This story has been updated.
The sunlight shined through the windows of the old council chambers at Atlanta City Hall on Thursday, Feb. 9, brightening a room filled numerous white boxes.
Each box contained thousands of pages of records. The boxes contained little information about their contents, but presumably they are all documents responsive to numerous records requests regarding a federal corruption probe into bribery at City Hall.
Members of the press looked overwhelmed as they tried to sift through the information, 1.4 million pages of records in total. Some reporters left before attempting to search through the records, including Atlanta Loop due to time constraints. We will attempt to view the records at a later date and obtain an electronic copy of the records – which may be easier to search – when a copy becomes available.
Mayor Kasim Reed said that electronic copies of the records would be made available eventually. He said the contents of the boxes at City Hall include every record provided to the U.S. Department of Justice.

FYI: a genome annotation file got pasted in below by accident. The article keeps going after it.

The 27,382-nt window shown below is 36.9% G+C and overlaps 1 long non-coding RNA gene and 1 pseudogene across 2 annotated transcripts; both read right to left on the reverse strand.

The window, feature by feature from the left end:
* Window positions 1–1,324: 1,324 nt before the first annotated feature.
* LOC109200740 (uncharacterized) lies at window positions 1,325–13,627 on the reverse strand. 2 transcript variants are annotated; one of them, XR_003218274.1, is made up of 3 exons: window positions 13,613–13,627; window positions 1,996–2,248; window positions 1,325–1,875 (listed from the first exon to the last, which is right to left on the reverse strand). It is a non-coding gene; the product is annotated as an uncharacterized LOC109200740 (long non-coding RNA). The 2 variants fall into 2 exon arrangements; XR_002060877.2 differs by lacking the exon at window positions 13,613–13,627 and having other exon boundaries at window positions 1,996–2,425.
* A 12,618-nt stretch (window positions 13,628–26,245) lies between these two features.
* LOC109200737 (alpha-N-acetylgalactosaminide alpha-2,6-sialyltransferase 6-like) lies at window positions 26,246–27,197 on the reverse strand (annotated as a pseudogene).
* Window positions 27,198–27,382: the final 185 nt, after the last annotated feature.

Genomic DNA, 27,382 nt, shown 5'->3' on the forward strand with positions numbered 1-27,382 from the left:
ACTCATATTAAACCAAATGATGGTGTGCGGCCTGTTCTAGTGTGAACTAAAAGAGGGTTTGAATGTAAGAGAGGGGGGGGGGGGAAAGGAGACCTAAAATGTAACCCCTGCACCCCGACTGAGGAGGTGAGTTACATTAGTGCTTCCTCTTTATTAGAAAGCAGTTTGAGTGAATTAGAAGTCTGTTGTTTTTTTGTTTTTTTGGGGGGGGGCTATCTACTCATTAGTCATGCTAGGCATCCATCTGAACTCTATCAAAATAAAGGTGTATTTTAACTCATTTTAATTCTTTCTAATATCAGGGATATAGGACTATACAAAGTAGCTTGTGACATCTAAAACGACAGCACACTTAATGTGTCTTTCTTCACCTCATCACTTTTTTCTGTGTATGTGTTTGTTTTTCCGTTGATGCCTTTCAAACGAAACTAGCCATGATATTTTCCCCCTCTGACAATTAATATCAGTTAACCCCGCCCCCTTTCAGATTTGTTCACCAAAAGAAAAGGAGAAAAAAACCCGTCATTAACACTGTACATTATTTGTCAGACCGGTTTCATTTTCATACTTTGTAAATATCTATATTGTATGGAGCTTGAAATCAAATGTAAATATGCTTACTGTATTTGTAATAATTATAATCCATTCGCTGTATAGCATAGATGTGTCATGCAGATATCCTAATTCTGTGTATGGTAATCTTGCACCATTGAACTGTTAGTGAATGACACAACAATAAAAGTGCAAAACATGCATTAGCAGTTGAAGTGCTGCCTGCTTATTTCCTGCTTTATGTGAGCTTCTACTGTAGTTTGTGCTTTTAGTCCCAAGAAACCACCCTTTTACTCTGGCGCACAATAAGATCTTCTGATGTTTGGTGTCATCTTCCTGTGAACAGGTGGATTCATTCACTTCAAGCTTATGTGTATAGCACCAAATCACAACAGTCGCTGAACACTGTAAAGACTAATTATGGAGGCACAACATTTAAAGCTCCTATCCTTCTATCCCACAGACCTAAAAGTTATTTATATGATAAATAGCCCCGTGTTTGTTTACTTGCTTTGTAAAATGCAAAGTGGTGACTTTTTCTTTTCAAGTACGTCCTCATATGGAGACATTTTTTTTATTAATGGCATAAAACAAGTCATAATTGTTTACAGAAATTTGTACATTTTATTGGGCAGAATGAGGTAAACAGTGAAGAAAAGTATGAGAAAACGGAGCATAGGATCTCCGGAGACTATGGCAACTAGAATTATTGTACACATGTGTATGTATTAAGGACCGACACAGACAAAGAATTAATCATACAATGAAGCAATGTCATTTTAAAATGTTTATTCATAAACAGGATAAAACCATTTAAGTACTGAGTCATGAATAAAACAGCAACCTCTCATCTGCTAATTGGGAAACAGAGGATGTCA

“It is the opinion of our law department these records can now be released without compromising the integrity of the ongoing federal investigation,” Reed said. “I want to emphasize, this investigation is not closed … the city of Atlanta continues to cooperate fully.”
Atlanta Loop requested the contracts awarded to Elvin R. Mitchell Jr., who pleaded guilty to paying $1 million in bribes to unnamed city of Atlanta officials. Since that records request, another contractor, Charles P. Richards Jr., has been arraigned on conspiratorial bribery charges and is expected to plead guilty to paying more than $185,000 to receive government contracts.
Reed indicated he is not a target of the investigation and declined to answer several questions pertaining to who might be charged in the bribery scheme.
Some of the records provided were difficult to read, prompting the city to send the following statement from City Attorney Cathy Hampton on Thursday afternoon:
“The City of Atlanta released more than 1.4 million pages of documents to the press and public today in the interest of transparency. City staff did not review the documents prior to delivering them to the press, and therefore were unaware that certain printed documents were difficult to read. We are working with our third-party vendor to provide an immediate solution, and will share legible, clear documents as soon as possible.”
The Atlanta Journal Constitution posted several updates about what reporters were finding as they were going through the records. To read those updates, click here.